It’s important to have heroes.
Heroes nurture our souls with their wisdom and bravery, and provide clarity in an overly complicated world. Heroes make rare traits like courage and tenacity look commonplace. Heroes make the ordinary seem remarkable. Heroes live their lives inspiring others, whether they know it or not.
Shortly after Neil Armstrong set foot on the moon, marine researcher Sylvia Earle led an all-female expedition to an equally alien landscape: the bottom of the ocean. While the world was captivated with the stars and what existed above the atmosphere, Dr. Earle understood that our lives are bound to the ocean, and each meter we descended deeper into the water was just as important as each step we took in outer space.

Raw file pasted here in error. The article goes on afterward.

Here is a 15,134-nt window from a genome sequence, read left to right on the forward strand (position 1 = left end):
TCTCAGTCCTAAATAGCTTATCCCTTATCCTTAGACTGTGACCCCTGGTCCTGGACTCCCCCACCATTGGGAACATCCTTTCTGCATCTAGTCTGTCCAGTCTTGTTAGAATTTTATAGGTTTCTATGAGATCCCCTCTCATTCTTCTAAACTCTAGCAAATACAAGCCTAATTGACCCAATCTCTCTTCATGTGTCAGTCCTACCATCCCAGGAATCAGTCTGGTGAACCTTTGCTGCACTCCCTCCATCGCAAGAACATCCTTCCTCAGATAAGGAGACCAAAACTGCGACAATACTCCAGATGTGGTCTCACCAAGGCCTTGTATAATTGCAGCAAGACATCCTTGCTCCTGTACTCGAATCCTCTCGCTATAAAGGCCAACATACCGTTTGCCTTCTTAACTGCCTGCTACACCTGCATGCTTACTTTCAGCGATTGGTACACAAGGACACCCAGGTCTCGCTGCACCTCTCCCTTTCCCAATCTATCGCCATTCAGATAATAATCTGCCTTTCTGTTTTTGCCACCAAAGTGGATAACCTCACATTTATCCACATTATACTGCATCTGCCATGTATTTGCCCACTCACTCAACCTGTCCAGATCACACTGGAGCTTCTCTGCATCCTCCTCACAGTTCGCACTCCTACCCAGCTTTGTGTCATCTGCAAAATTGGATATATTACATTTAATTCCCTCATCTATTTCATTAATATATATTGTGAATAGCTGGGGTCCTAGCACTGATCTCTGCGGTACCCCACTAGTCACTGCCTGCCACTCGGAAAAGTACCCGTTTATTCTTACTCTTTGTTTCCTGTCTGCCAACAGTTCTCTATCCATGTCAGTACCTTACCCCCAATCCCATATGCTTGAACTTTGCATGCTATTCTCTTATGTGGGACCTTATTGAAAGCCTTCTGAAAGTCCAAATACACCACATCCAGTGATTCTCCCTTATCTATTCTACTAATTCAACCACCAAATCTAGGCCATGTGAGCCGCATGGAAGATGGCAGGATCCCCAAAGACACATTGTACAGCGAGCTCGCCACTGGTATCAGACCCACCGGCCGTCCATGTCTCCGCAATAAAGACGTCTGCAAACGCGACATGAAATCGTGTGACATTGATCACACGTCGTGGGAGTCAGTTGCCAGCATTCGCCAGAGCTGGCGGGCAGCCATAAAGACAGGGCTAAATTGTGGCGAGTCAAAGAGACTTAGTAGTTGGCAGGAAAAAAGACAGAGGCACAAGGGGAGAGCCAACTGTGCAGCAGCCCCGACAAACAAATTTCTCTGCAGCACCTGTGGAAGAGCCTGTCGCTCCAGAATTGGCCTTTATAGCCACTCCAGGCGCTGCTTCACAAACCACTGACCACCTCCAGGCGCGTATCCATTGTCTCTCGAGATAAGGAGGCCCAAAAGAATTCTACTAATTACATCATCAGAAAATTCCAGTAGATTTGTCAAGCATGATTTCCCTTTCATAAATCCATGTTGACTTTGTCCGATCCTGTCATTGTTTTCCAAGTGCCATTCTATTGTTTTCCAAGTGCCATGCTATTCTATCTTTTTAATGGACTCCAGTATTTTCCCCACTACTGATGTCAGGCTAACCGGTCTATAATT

The ocean releases oxygen into the air we breathe. It regulates the weather patterns that dictate our lives, and provides a home for ninety-seven percent of life on earth. Earle spent a lifetime pioneering the vast and complex world of oceanography, eventually becoming the first female chief scientist of the U.S. National Oceanic and Atmospheric Administration, setting the women’s record in 1979 for open-ocean diving, and even consulting on the impact of major oil spills during the Persian Gulf War.
Beyond her technical expertise, it’s her unwavering drive and limitless energy to conserve our oceans that make her truly heroic to us. She’s been described as the “Joan of Arc of the Ocean”, someone unburdened by the weight of politics, and a woman brave enough to stand up to careless tyrants when no one else will. Although this all may seem extraordinary to us, to Earle it’s just common sense after a lifetime of watching the ocean’s health decline.
Her message is simple: protect the blue heart of our planet. Today, roughly only 4% of our oceans are protected, and in Earle’s words, “you decide how much of your heart you want to protect.”
If you’re interested in helping Earle’s mission, take a peek at Mission Blue. Here at the journal we thank Sylvia Earle for inspiring us in all that we do.